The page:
A week football went mad

THE PLAYER: Graeme Le Saux, the Blackburn defender, explains what makes players see red
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FIRST the confrontation between a fan and Eric Cantona; then, exactly a week later, another one - though averted - between a fan and a referee which happened just a few yards in front of me at Ewood Park on Wednesday night. These are certainly anxious times for football. The intensity of the game at the top level is one factor - the large sums of money involved nowadays coming into the equation along with the prestige of winning the Premiership. The standard of refereeing standards is another. But while there are mitigating circumstances in both cases, I believe there can be no real excuse for either incident.

I do understand, though, what Cantona must have gone through. I have been called some unpleasant things and I have heard sections of the crowd chanting "rent-boy" at me. My girlfriend Rachel finds it amusing, fortunately, though it does concern me that bad language is used freely at a time when more families are coming to games.

A worse form of abuse, for me, is being spat at, as has happened when I was taking throw-ins or corners at two London grounds. That really upsets a player because it is so disgusting and degrading. I have to admit there have been times when I've felt like reacting but fortunately a sense of responsibility has taken over. I am lucky to be performing on such a big stage so I have to take the drawbacks of that, too.

No player minds the chanting that comes from crowds. They pay their entrance fee, helping to reward people like me, and are entitled to voice their opinions. When away crowds shout at me, I actually take it as a compliment because it means I am worth shouting at. It all contributes to the marvellous atmosphere at grounds this season.

It is, though, when the abuse becomes personal and offensive that the problems arise. I do believe fans have a responsibility to respect the player for what he is trying to achieve on the pitch, in the same way that players respect the fans as the lifeblood of the game. Tolerance should be the watchword.

Which brings me to the incident at the end of our match against Leeds. I saw the fan come on looking very angry and felt I ought to attempt to intervene. It is something for which I have received some gentle ribbing from team-mates, who have called me Blackburn's UN peace-keeping force.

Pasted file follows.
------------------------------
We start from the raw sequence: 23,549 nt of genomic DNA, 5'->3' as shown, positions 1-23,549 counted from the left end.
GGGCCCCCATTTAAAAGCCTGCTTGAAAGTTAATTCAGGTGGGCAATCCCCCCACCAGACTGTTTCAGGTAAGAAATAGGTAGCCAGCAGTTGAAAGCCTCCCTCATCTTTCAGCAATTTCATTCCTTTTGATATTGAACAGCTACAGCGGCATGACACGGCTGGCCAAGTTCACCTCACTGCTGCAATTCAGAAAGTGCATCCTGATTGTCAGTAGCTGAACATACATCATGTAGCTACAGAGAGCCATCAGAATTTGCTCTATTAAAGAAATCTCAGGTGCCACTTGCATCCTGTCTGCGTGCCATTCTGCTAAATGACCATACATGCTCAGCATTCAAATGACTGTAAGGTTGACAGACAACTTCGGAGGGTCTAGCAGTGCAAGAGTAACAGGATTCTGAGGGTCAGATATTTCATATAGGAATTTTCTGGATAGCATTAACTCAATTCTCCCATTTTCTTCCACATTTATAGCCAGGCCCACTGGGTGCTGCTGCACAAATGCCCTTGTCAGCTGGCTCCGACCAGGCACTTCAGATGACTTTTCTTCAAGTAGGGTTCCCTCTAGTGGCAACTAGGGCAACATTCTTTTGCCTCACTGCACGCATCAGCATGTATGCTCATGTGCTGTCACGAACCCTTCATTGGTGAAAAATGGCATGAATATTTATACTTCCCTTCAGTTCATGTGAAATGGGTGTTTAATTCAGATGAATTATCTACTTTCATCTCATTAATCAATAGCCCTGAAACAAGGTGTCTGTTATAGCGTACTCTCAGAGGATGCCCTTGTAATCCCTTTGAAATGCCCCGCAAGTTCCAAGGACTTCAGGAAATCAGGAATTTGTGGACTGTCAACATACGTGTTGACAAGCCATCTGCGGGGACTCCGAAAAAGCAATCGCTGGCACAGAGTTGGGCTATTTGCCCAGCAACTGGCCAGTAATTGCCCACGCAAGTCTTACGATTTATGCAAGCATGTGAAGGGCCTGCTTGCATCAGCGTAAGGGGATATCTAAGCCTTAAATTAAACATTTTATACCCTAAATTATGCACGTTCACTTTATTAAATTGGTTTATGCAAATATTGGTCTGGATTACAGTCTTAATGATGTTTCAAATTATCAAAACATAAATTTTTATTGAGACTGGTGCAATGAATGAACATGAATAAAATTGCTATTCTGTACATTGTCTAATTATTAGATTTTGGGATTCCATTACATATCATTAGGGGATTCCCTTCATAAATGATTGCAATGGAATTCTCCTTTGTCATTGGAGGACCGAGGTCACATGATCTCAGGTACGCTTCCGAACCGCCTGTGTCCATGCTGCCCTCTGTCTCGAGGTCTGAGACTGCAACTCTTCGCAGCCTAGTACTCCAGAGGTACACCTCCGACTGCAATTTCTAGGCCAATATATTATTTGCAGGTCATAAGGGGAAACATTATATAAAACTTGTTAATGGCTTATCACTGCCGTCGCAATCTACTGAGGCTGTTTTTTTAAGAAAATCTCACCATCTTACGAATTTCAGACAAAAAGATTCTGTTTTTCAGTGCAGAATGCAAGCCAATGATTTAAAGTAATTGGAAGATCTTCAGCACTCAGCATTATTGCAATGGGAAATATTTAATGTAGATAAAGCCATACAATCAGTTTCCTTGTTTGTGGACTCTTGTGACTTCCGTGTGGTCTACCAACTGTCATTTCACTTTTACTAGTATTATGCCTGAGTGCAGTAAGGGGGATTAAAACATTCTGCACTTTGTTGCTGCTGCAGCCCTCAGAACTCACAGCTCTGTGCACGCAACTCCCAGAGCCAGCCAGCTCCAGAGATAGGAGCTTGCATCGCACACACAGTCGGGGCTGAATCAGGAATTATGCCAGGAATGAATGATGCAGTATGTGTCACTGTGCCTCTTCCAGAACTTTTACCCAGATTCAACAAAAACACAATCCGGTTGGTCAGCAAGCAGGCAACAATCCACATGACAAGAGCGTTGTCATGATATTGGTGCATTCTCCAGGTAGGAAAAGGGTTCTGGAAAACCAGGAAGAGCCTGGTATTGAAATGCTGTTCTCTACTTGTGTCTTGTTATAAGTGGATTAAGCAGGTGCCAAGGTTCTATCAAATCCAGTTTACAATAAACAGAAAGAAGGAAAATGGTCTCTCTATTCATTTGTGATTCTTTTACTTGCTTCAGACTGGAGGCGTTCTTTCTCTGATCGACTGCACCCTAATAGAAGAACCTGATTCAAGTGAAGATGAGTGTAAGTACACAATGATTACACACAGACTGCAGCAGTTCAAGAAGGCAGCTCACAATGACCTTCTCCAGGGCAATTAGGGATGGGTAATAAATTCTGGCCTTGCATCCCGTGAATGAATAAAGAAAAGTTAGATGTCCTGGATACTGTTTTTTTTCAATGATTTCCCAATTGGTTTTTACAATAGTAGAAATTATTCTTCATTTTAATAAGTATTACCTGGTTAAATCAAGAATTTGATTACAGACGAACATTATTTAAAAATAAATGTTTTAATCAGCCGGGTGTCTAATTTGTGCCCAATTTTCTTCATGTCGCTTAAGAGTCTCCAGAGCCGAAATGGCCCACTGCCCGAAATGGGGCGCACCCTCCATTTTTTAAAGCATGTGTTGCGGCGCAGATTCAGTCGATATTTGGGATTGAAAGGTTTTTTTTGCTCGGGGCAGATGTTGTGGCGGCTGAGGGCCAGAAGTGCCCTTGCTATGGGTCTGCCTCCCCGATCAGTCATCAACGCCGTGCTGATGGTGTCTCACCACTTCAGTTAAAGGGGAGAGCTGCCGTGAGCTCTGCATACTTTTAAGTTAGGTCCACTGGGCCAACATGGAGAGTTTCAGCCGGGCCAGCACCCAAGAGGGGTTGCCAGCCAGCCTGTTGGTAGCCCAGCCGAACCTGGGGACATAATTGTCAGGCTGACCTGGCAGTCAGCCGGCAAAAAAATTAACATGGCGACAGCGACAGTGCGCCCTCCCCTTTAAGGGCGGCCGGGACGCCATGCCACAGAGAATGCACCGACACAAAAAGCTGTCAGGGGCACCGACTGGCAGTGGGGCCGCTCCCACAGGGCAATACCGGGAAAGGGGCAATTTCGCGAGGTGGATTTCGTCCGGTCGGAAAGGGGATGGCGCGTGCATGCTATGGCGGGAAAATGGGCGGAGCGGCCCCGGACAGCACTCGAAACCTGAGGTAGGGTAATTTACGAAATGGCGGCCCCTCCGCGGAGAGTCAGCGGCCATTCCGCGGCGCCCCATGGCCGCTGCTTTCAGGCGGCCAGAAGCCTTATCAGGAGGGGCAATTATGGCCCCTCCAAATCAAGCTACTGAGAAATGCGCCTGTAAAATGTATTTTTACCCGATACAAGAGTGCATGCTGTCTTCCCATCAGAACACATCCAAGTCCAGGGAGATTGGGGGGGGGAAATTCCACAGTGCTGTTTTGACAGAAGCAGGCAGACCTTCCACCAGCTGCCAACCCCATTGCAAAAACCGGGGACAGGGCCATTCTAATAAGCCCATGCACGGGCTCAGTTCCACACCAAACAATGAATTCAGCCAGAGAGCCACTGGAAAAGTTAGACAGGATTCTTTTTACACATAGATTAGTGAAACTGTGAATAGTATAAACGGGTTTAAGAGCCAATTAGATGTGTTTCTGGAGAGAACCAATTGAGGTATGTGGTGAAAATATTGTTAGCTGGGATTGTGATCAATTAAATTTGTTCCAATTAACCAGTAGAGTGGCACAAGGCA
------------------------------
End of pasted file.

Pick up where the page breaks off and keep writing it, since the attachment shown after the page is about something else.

It was Bobby Mimms who really put himself between the fan and the referee Rodger Gifford and, while Bobby's actions may have looked aggressive, I think it is a good job he stepped in. The fan could have been in even worse trouble. In the circumstances, Ithink all at Blackburn did the best they could.

We players were angry, too, that all our hard work with 10 men for 87 minutes after Tim Flowers had been sent off had brought us only one point instead of three because of a late penalty award to Leeds, but fans, just like players, have to keep their cool. Supporters do not have to endure being fenced in, and they should, in my opinion, ensure that remains the case.

It was a tough old game against a Leeds side every bit as aggressive as Wimbledon ever were. If Alan Shearer looked, uncharacteristically, more angry than most, it was because he had had such a rough ride from John Pemberton without the protection from the referee he feels he was entitled to under the new interpretations of the laws, notably the tackle from behind.

In that, there was an inconsistency, as Colin Hendry felt he was being penalised every time. It is this that needs addressing in the game. I do not hold with talk of refereeing decisions being liable to provoke riots but I do believe that more consistentofficials would defuse potentially difficult situations.

It does seem childish to complain about refereeing, but I do think we at Blackburn have been unfortunate lately, especially at Manchester United when Tim Sherwood's goal was disallowed. But it is just such an important time for us. If we are to lose, letit be our own fault.

Football is an emotional game and long may it remain so. The game can be a stress-reliever in itself - you have only to watch Sunday morning football to see that - but we are in danger of injecting too much stress in the game. We all have to look at our roles in it.

I have been looking at my own conduct more and more recently. I will miss today's match at Tottenham because of my first suspension for two years and I am disappointed with myself. I do feel let down by the system, however. Four of my six bookings were for relatively minor offences and I feel that referees could have been a little more tolerant at times.

That said, I have been getting wound up as an historic title beckons Blackburn; and perhaps this is all a good lesson - in remaining calm and collected and not letting lack of professionalism and self- discipline creep in.

I am an aggressive player. Any player who wants to be a winner has to be. All I can say is that, as a player, I am aware of my responsibilities in the grand scheme of football and I endeavour to do my best to discharge them.

Perhaps I will go back to using that old punchbag I once picked up from a boxing gym on which to vent my frustration when things were not going well for me at Chelsea a few years ago.